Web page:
Britain has “no intention of walking away” from the Iran nuclear deal despite the United States pulling out, Foreign Secretary Boris Johnson says. Mr Johnson told MPs the UK would “strive to preserve the gains” made by the international agreement.
The 2015 deal curbed Iran’s nuclear activities in return for the lifting of UN, US and EU sanctions. US President Donald Trump announced on Tuesday he will pull out, describing it as “defective at its core”. Labour accused the president of a “reckless, senseless and immoral act of diplomatic sabotage”.
Other signatories to the agreement – the UK, France, China, Russia and Germany – say they remain committed to it.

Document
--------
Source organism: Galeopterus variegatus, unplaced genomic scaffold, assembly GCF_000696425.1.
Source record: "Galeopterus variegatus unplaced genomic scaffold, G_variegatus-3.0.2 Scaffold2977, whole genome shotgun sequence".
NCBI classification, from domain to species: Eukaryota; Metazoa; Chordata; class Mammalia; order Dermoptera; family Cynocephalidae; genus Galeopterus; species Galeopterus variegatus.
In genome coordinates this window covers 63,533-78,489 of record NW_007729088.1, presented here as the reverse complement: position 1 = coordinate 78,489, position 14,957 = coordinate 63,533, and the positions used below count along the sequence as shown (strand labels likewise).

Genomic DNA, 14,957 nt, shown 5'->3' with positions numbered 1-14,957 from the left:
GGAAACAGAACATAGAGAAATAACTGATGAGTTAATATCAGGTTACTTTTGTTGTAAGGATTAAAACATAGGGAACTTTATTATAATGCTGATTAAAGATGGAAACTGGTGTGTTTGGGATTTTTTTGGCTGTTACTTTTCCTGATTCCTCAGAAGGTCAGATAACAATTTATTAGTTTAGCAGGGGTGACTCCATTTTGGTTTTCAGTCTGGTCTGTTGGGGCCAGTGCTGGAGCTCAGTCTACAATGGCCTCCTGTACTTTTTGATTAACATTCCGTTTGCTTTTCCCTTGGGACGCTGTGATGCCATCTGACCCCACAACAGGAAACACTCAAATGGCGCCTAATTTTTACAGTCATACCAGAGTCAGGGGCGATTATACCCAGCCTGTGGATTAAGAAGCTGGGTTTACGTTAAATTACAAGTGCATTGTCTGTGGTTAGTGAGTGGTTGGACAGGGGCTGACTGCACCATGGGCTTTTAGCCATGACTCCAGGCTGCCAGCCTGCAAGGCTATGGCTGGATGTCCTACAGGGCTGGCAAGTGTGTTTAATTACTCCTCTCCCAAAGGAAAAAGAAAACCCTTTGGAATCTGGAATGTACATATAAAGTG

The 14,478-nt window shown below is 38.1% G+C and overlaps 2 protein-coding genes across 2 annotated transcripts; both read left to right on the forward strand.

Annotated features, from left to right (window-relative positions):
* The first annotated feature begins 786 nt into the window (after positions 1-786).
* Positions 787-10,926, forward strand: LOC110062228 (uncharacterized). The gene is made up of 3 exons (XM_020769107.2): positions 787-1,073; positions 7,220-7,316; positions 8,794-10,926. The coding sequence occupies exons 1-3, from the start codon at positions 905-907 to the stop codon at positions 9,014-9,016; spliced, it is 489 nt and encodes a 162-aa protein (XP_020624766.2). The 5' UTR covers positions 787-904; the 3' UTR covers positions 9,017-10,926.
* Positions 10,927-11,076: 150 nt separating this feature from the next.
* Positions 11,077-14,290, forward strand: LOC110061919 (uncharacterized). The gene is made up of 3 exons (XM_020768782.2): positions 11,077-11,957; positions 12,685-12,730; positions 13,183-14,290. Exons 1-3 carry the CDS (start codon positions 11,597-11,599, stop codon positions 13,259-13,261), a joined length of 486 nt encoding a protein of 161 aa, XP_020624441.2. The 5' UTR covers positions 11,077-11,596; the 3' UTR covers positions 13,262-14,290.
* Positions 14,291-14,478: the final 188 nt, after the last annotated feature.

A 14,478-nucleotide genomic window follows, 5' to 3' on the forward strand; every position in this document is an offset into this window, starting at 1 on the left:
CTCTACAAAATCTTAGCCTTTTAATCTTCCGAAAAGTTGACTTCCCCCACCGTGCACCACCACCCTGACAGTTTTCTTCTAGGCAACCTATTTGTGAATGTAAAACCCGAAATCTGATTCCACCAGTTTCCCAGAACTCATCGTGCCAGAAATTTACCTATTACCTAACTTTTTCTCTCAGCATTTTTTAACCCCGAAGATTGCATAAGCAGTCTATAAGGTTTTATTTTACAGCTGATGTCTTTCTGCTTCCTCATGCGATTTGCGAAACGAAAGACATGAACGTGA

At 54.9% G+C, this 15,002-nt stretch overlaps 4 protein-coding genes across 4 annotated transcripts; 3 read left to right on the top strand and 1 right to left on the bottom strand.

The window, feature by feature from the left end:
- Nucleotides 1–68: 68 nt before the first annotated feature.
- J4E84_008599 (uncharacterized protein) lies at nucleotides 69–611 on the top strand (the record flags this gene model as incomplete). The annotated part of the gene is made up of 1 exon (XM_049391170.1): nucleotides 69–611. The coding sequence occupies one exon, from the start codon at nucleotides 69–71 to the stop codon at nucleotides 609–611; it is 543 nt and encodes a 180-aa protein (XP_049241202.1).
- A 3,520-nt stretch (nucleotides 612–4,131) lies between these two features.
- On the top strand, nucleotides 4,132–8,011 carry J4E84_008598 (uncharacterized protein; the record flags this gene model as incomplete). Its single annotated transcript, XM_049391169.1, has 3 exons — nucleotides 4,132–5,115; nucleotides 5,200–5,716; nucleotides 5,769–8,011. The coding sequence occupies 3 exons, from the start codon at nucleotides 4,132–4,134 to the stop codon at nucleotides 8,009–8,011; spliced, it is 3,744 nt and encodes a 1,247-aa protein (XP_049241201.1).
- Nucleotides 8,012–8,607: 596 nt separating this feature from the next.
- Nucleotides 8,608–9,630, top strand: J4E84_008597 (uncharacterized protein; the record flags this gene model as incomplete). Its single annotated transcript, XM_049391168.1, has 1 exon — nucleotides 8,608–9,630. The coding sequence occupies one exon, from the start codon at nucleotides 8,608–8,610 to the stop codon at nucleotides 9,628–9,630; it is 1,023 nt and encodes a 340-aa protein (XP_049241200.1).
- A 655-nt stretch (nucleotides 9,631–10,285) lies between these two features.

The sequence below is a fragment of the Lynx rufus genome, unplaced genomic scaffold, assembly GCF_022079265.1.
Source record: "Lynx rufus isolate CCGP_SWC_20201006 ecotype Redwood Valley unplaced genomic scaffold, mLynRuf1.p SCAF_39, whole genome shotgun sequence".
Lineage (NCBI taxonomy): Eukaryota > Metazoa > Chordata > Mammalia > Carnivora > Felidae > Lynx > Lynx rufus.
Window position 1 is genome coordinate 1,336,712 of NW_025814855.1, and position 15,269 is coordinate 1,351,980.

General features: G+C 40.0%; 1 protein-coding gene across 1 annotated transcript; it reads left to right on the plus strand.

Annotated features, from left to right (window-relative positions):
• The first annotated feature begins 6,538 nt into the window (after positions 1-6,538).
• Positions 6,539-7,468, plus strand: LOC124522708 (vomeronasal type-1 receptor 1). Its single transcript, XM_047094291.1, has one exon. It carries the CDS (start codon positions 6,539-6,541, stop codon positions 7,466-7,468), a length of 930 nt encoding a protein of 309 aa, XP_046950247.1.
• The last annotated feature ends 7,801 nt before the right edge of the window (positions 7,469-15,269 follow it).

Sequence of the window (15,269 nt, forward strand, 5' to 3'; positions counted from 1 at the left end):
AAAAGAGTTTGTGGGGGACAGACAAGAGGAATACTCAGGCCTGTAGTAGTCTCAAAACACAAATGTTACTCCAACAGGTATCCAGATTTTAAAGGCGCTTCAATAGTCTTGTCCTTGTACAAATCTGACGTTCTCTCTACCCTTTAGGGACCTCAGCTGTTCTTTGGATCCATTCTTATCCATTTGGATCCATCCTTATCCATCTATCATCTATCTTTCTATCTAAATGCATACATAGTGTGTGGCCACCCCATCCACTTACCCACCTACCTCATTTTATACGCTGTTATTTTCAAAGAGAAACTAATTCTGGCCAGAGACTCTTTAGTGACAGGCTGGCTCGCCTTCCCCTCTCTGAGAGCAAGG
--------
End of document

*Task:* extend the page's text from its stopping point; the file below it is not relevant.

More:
Iran has said it will try to salvage the agreement, but would restart uranium enrichment if it could not.
Mr Johnson – who had travelled to the United States in a last-minute attempt to persuade the Trump administration not to ditch the deal – told MPs the responsibility was now on the president to set out how he plans to secure a new settlement.
Britain stands ready to support that task, but in the meantime we will strive to preserve the gains made by the agreement
The foreign secretary said while the UK shared US concerns about Iran, the “painfully negotiated” agreement was effective and had increased the amount of time it would take Tehran to develop nuclear weapons. A watchdog has reported nine times that Iran had complied with the terms of the agreement, he added. Mr Johnson also said the government would do its utmost to protect UK commercial interests in Iran from US sanctions.